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Prevention of Mother to Child Transmission (PMTCT)

The purpose of this programme is to reduce the transmission of HIV virus from infected mothers to their babies.  Our nurses counsel mothers and then ensure that they and their babies are given the appropriate advice and medicines until they have finished breast-feeding, after which transmission from mother to baby is no longer a risk. Any babies infected with HIV then receive early treatment. A support group for parents helps with the emotional impact of living with this disease.

The PMTCT projects:

  • Provide the opportunity to prevent infection.

  • Provide the opportunity to identify and provide care for HIV exposed and infected children and their mothers/families

In 2015, 117 babies were registered on the programme  and the transmission rate was <1% (7.2% in 2012). In 2011, we employed two new nurses to extend the PMTCT programme to a clinic in Nkwen, another area of Bamenda, where babies of HIV mothers were not getting the care they needed.  We also started a parent support group in the Nkwen area, and trained community workers to raise awareness of the service.

MCAI is pleased to announce that there is now a robust system for early infant diagnosis and care, which was not present before the programme.

Thanks to funding from ViiV Healthcare's Positive Action for Children Fund (PACF), MCAI has widened access to and improved follow-up of PMTCT services in the Nkwen area of Bamenda, North West Province of Cameroon.

Very many thanks to the Mercury Phoenix Trust for their loyal support over the years for our work in Cameroon with mothers and babies with HIV infection.

Neonatal Course 2014-2015

MCAI and our partner organisation ALSG taught Neonatal Care Courses in Bamenda, North West Region of Cameroon in October 2014 and November 2015.  37 neonatal nurses and midwives took part in the courses, which included workshops and practical skill stations, and were specially designed to enhance the skills of nurses working with newborn babies in low- income settings.


The course participants were enthusiastic and performed well in their assessments.  At the end of the course, each was presented with some items to help them in their work – a bag and mask for resuscitation of newborn babies, a stethoscope, thermometer and nurses watch.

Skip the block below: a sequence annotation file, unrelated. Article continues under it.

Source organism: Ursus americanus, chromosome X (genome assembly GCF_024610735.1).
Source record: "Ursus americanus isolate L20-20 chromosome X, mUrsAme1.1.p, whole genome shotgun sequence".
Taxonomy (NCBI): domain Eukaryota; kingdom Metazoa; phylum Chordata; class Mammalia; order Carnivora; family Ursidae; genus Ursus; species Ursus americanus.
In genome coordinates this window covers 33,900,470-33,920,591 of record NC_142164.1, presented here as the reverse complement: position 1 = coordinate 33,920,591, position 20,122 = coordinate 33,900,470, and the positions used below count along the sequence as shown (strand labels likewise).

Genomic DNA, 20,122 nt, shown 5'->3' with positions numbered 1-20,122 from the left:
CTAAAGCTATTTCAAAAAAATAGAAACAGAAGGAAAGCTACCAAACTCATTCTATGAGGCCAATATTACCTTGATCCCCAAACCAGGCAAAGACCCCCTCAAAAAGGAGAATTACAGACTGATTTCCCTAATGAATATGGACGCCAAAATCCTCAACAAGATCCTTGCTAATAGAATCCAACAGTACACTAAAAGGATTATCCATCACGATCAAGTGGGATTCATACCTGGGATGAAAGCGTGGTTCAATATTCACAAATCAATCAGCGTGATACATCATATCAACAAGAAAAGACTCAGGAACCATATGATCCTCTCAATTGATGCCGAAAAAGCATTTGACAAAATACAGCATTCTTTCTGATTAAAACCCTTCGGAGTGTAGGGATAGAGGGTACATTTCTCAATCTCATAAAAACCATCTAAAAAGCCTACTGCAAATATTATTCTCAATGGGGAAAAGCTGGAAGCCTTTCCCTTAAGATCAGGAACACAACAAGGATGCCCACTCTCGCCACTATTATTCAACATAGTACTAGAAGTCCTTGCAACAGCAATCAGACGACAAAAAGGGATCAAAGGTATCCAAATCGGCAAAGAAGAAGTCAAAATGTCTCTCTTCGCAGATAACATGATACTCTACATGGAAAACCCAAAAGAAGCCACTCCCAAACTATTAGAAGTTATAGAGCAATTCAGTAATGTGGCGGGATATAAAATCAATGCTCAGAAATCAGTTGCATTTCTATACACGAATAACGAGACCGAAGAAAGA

Neonatal Course 2014: Participants pictured above with their new bags of equipment

Dr Alison Earley talks PMTCT Nkwen
Play nurse for children in hospital in Cameroon


In 2013, Play Specialist Sally Hitchings travelled to Cameroon for MCAI and began work towards creating a play area near the children's ward and providing toys, fun and interaction, so the children are distracted from their surroundings and treatments. Simple toys like a ball and some bubbles can give delight to the children and reduce the trauma of distressing procedures and treatments.


A dedicated play nurse can provide distraction and play for children who are ill in hospital and encourage attendance for chronically ill children who are outpatients.


Hospital treatment can be distressing for children, who do not understand why they must wait for long periods and undergo painful procedures.


In the UK it is taken for granted that children in hospital will have access to toys and play specialists, but this is a completely new concept in many low income countries, including Cameroon.

Here, sick children appear sad, depressed and listless. HIV infected children, who must attend clinics frequently for blood tests etc, are particularly affected.


Play Specialist Gemma Jackson volunteered in 2014 at Bamenda Hospital, carrying on the valuable work started by Sally in October 2013.


Play nurse Evodia continues to support children in the playroom, and attendance rates of HIV positive children have improved.


“All children like toys, we thank you for creating this project, and providing to them the toys for their age.


This play room has come a long way to relieve the heavy burden in the hearts of some children. At times they come sad but at the end of their stay in the unit they go happy.”


Read a report written by Gemma Jackson for the  newspaper at Wycombe Hospital.

Play Specialist Sally Hitchings using distraction techniques in Cameroon

"This is Evodia the Play Nurse stood beside the cupboard in the playroom looking at the new toys donated.

I worked alongside Evodia who was incredibly enthusiastic about play and how it helps children in hospital. We discussed new strategies to promote the playroom and play facilities. These included informing the parents during clinic times that the playroom is open and providing play for all the children in the hospital by taking toys to the ward for those children who stayed in hospital long or short term. These strategies ensured all the children were able to access play within the hospital grounds. This was important as play in hospital has been proven to relieve stress and help develop coping mechanisms, Hubbuck (2009) , Play in Hospital"


Gemma Jackson, Play Specialist

Some of the items Sally and Gemma took taken out to Cameroon

A Nurse's Story


One of MCAI's nurses, working with the PMTCT team at the Regional Hospital Bamenda, sent us a story about one of the mothers that she has counseled. This illustrates many of the problems affecting women in Cameroon - poverty, poor access to education, ignorance regarding HIV, and stigma – all remain common. Read the story here.

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